The overall objective of this project is to fully characterize short and long-term effector and memory humoral and T cell-mediated immune responses (CMI) induced by oral immunization with attenuated S. Typhi live oral vaccines in US subjects, and to identify the cellular and molecular mechanisms that best correlate with protection. Our central hypothesis is that the induction of potent and sustained CMI and humoral immunity at both the local and systemic levels is critical for the development of effective typhoid vaccines, a high public health priority. Specifically, using serum, peripheral blood mononuclear cell (PBMC) and mucosal mononuclear cells (MMC) isolated from terminal ileum biopsies obtained from subjects immunized with one dose of new generation attenuated S. Typhi vaccine candidates or one (low protective efficacy) or four (high protective efficacy) doses of the licensed S. Typhi attenuated vaccine strain Ty21a, we propose to test the following hypotheses: (1) protective HLA class II, classical HLA class la and HLA-E-restricted CMI against S. Typhi depends on immunodominant epitopes derived from S. Typhi antigens. A secondary aim is to evaluate the hypothesis that classical and HLA-E-restricted CD8+ effector responses play complementary roles in protection;(2) the longevity, magnitude and characteristics of CMI to S. Typhi in immunized subjects can be predicted by measuring the magnitude and persistence of specific effector memory (TEM) and central memory (TCM) T cell populations in circulation soon after immunization;(3) the longevity, magnitude and characteristics of antibody responses to LPS and S. Typhi proteins in immunized subjects can be predicted by measuring the avidity of these antibodies in serum, as well as by the magnitude and duration of specific memory B cell populations (BM) in circulation soon after immunization;and (4) that oral immunization with S. Typhi strains elicits the appearance in the gut mucosa of S. Typhi-specific responses mediated by B (e.g., BM) and T (e.g., CTL, Th) cells that correlate with protection. Relevance. The development of improved vaccines to prevent antibiotic-resistant typhoid fever in developing countries is a high global public health priority. The potential use of S. Typhi, the causative agent of typhoid fever, as a bioterror agent has added a new sense of urgency. The goal of this project is to accelerate the development of improved typhoid fever vaccines by uncovering the immunological mechanisms that best correlate with protection in humans.

Agency
National Institute of Health (NIH)
Institute
National Institute of Allergy and Infectious Diseases (NIAID)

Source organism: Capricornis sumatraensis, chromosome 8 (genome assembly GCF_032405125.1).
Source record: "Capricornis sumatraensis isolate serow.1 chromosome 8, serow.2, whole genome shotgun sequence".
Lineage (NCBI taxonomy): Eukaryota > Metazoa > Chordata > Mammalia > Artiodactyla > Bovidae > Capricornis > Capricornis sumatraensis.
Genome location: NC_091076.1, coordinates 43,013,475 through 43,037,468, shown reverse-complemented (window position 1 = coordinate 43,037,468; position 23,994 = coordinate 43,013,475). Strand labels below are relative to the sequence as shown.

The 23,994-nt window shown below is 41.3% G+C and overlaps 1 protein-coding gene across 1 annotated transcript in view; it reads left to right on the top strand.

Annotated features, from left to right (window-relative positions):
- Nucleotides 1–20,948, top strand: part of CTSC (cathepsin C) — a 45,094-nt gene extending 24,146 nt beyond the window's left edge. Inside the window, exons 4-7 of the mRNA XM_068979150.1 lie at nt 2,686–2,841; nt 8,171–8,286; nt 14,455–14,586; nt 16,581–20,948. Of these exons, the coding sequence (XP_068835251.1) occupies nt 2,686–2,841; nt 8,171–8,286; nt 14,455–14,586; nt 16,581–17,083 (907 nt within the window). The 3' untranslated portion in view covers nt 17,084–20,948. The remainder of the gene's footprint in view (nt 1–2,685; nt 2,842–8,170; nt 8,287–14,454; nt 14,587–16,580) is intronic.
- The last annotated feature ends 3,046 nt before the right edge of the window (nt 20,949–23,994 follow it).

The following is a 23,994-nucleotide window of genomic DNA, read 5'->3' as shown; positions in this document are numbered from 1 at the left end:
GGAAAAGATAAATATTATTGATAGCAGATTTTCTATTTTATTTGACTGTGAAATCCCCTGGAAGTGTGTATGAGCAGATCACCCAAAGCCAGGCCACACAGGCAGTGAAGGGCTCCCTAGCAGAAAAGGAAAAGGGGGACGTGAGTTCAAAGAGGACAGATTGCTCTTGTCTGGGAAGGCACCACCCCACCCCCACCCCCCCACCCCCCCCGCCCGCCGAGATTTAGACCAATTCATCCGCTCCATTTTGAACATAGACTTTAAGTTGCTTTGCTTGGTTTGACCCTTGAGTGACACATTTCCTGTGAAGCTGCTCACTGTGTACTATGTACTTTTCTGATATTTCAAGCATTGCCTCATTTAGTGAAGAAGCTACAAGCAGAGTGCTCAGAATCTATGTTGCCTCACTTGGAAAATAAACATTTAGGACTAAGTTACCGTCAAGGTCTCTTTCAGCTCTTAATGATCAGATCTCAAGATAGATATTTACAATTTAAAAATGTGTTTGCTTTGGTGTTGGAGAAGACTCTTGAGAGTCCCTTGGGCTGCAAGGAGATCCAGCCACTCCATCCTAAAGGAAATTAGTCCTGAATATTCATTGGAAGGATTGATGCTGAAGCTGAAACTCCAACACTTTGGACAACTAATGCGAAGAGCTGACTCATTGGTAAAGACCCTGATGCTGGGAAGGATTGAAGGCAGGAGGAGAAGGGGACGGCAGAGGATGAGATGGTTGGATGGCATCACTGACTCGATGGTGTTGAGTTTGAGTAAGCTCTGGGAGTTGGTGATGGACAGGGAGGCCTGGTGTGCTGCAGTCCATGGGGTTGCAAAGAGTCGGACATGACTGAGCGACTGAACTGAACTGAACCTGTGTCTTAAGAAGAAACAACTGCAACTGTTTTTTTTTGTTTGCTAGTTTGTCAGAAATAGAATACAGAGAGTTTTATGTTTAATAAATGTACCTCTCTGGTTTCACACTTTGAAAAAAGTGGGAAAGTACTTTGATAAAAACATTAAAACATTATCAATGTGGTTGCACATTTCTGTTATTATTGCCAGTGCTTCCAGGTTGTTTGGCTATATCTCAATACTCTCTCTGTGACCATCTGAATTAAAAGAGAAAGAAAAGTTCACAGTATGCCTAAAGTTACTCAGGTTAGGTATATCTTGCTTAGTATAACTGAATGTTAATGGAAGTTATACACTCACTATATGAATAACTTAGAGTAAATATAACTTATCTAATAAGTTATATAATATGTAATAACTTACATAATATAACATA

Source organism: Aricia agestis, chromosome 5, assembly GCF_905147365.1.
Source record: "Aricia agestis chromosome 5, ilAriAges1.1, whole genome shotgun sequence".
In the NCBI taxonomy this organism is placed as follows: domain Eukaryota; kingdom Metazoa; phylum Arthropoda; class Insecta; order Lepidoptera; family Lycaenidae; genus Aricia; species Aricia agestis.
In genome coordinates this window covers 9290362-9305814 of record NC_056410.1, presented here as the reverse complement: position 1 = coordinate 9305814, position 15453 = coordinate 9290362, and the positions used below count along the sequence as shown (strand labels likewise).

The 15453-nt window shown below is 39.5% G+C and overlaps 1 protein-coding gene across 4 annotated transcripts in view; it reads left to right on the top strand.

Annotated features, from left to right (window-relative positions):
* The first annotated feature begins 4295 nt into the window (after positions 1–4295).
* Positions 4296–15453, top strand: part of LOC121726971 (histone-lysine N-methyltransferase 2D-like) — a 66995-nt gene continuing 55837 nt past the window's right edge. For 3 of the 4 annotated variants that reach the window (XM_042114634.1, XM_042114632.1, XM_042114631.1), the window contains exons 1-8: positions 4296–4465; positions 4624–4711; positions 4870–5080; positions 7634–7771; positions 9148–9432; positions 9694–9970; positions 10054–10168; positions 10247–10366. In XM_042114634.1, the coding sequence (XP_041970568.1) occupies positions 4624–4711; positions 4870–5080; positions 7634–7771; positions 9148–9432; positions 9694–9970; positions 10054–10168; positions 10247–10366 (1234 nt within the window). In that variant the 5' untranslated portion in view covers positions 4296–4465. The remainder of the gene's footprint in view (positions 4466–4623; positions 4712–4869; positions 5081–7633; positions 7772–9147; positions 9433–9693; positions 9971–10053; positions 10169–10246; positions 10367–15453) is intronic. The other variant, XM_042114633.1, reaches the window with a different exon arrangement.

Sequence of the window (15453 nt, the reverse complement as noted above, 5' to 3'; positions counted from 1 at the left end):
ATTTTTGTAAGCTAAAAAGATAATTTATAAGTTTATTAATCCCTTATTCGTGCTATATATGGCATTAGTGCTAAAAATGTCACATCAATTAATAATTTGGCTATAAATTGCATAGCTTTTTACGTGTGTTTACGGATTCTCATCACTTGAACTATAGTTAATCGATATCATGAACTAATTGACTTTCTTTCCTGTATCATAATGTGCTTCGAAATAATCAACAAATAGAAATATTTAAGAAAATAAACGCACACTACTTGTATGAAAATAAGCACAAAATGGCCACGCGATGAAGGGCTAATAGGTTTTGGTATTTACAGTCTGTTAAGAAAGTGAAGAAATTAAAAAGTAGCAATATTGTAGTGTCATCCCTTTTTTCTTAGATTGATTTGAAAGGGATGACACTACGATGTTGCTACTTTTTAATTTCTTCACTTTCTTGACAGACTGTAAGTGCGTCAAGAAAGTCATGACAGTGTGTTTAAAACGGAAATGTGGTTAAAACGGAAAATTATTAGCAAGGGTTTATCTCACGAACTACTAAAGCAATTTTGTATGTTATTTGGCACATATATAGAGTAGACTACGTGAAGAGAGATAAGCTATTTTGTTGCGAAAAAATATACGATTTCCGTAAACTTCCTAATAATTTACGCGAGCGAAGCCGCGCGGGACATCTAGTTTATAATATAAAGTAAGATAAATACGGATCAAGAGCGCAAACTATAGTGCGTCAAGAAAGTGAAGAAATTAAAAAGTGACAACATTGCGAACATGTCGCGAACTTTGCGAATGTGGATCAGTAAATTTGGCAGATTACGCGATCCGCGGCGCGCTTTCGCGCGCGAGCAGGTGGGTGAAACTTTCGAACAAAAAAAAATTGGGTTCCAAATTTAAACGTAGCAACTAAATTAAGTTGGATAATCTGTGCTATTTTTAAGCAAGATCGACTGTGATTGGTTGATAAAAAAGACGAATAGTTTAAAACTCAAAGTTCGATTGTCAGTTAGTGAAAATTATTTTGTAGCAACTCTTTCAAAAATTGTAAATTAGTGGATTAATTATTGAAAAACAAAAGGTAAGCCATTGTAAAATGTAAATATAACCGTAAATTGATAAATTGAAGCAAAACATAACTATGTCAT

Type
Research Project (R01)
Project #
5R01AI036525-13
Application #
7740150
Study Section
Vaccines Against Microbial Diseases (VMD)
Program Officer
Alexander, William A
Project Start
1994-09-01
Project End
2011-11-30
Budget Start
2009-12-01
Budget End
2010-11-30
Support Year
13
Fiscal Year
2010
Total Cost
$456,230
Indirect Cost
Name
University of Maryland Baltimore
Department
Pediatrics
Type
Schools of Medicine
DUNS #
188435911
City
Baltimore
State
MD
Country
United States
Zip Code
21201
Booth, Jayaum S; Patil, Seema A; Ghazi, Leyla et al. (2017) Systemic and Terminal Ileum Mucosal Immunity Elicited by Oral Immunization With the Ty21a Typhoid Vaccine in Humans. Cell Mol Gastroenterol Hepatol 4:419-437
Salerno-Goncalves, Rosângela; Luo, David; Fresnay, Stephanie et al. (2017) Challenge of Humans with Wild-type Salmonella enterica Serovar Typhi Elicits Changes in the Activation and Homing Characteristics of Mucosal-Associated Invariant T Cells. Front Immunol 8:398
Wahid, Rezwanul; Fresnay, Stephanie; Levine, Myron M et al. (2016) Cross-reactive multifunctional CD4+ T cell responses against Salmonella enterica serovars Typhi, Paratyphi A and Paratyphi B in humans following immunization with live oral typhoid vaccine Ty21a. Clin Immunol 173:87-95
Toapanta, Franklin R; Bernal, Paula J; Fresnay, Stephanie et al. (2016) Oral Challenge with Wild-Type Salmonella Typhi Induces Distinct Changes in B Cell Subsets in Individuals Who Develop Typhoid Disease. PLoS Negl Trop Dis 10:e0004766
Salerno-Goncalves, R; Safavie, F; Fasano, A et al. (2016) Free and complexed-secretory immunoglobulin A triggers distinct intestinal epithelial cell responses. Clin Exp Immunol 185:338-47
Cong, Yu; McArthur, Monica A; Cohen, Melanie et al. (2016) Characterization of Yellow Fever Virus Infection of Human and Non-human Primate Antigen Presenting Cells and Their Interaction with CD4+ T Cells. PLoS Negl Trop Dis 10:e0004709
Blohmke, Christoph J; Darton, Thomas C; Jones, Claire et al. (2016) Interferon-driven alterations of the host's amino acid metabolism in the pathogenesis of typhoid fever. J Exp Med 213:1061-77
Darton, Thomas C; Jones, Claire; Blohmke, Christoph J et al. (2016) Using a Human Challenge Model of Infection to Measure Vaccine Efficacy: A Randomised, Controlled Trial Comparing the Typhoid Vaccines M01ZH09 with Placebo and Ty21a. PLoS Negl Trop Dis 10:e0004926
Fresnay, Stephanie; McArthur, Monica A; Magder, Laurence et al. (2016) Salmonella Typhi-specific multifunctional CD8+ T cells play a dominant role in protection from typhoid fever in humans. J Transl Med 14:62
Salerno-Goncalves, Rosangela; Fasano, Alessio; Sztein, Marcelo B (2016) Development of a Multicellular Three-dimensional Organotypic Model of the Human Intestinal Mucosa Grown Under Microgravity. J Vis Exp :

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